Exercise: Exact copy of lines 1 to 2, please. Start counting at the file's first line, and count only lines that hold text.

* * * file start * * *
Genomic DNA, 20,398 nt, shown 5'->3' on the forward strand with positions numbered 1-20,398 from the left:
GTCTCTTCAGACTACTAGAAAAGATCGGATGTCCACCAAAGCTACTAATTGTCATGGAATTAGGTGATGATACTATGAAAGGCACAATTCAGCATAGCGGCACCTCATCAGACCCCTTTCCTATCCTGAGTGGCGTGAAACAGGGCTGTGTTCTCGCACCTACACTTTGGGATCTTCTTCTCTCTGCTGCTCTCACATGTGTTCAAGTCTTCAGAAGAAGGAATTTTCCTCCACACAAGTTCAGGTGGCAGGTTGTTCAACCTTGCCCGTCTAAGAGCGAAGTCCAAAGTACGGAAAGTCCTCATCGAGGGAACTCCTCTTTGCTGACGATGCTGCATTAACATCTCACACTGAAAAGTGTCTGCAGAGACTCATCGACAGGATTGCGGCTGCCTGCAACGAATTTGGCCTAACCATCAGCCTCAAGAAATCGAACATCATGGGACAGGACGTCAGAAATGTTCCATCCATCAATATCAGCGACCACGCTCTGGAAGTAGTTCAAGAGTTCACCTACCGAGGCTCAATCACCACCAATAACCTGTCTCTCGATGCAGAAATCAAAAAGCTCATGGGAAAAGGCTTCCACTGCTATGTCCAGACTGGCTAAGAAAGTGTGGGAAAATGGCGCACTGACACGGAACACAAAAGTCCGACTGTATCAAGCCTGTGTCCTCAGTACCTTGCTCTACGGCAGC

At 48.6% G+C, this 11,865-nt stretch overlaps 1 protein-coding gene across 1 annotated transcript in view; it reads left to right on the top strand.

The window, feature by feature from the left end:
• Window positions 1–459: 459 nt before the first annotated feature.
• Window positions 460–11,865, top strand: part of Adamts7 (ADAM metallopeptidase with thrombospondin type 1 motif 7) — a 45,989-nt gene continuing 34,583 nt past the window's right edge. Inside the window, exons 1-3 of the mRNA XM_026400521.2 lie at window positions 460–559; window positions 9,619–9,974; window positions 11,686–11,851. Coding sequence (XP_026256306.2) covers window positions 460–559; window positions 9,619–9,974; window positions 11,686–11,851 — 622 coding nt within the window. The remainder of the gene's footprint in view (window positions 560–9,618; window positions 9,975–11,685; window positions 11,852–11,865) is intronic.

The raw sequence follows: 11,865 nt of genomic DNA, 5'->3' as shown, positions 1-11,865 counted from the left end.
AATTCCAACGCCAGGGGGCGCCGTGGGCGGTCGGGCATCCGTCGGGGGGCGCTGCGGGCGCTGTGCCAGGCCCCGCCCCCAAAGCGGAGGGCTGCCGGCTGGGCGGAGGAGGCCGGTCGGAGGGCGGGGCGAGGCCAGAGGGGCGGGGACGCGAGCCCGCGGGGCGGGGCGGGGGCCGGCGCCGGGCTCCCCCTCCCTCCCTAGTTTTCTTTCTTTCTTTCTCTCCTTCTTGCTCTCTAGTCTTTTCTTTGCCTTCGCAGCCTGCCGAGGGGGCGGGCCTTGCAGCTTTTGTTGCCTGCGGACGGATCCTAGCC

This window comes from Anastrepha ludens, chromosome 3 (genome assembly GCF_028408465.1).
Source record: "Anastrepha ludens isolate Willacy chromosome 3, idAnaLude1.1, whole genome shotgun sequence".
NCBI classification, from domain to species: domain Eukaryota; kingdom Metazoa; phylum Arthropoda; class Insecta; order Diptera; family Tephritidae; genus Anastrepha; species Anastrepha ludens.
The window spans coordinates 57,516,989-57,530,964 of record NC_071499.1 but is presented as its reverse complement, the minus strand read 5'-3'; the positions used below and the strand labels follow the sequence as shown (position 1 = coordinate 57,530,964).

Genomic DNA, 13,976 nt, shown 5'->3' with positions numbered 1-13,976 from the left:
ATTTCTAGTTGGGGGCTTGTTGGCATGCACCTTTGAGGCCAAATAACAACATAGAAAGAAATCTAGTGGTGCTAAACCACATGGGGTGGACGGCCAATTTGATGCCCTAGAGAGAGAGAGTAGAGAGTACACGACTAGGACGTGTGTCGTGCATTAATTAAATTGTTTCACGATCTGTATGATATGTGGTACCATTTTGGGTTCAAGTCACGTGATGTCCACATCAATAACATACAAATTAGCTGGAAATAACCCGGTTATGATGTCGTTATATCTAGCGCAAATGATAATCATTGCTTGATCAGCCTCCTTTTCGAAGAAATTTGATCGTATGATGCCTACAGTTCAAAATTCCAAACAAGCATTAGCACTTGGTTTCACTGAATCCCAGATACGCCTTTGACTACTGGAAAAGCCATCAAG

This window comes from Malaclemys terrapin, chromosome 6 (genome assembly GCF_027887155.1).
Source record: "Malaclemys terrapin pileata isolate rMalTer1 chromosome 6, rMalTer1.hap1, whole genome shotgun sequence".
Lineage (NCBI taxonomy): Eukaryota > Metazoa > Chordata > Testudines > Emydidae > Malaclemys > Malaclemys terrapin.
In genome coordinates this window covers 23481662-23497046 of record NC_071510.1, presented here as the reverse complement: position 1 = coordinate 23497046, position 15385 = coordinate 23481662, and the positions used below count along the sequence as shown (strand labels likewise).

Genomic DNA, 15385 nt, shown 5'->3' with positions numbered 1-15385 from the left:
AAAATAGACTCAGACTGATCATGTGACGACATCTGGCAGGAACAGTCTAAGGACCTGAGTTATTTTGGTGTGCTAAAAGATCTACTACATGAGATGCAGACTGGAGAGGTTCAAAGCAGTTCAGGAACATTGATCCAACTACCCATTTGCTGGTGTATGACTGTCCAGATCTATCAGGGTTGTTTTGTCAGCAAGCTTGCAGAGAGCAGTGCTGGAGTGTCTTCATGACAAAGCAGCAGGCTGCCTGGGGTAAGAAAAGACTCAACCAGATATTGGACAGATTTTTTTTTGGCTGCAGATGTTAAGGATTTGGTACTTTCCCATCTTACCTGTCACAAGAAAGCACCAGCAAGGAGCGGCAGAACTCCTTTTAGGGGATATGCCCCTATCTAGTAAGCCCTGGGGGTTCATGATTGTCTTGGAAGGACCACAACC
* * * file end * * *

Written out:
Genomic DNA, 20,398 nt, shown 5'->3' on the forward strand with positions numbered 1-20,398 from the left:
GTCTCTTCAGACTACTAGAAAAGATCGGATGTCCACCAAAGCTACTAATTGTCATGGAATTAGGTGATGATACTATGAAAGGCACAATTCAGCATAGCGGCACCTCATCAGACCCCTTTCCTATCCTGAGTGGCGTGAAACAGGGCTGTGTTCTCGCACCTACACTTTGGGATCTTCTTCTCTCTGCTGCTCTCACATGTGTTCAAGTCTTCAGAAGAAGGAATTTTCCTCCACACAAGTTCAGGTGGCAGGTTGTTCAACCTTGCCCGTCTAAGAGCGAAGTCCAAAGTACGGAAAGTCCTCATCGAGGGAACTCCTCTTTGCTGACGATGCTGCATTAACATCTCACACTGAAAAGTGTCTGCAGAGACTCATCGACAGGATTGCGGCTGCCTGCAACGAATTTGGCCTAACCATCAGCCTCAAGAAATCGAACATCATGGGACAGGACGTCAGAAATGTTCCATCCATCAATATCAGCGACCACGCTCTGGAAGTAGTTCAAGAGTTCACCTACCGAGGCTCAATCACCACCAATAACCTGTCTCTCGATGCAGAAATCAAAAAGCTCATGGGAAAAGGCTTCCACTGCTATGTCCAGACTGGCTAAGAAAGTGTGGGAAAATGGCGCACTGACACGGAACACAAAAGTCCGACTGTATCAAGCCTGTGTCCTCAGTACCTTGCTCTACGGCAGC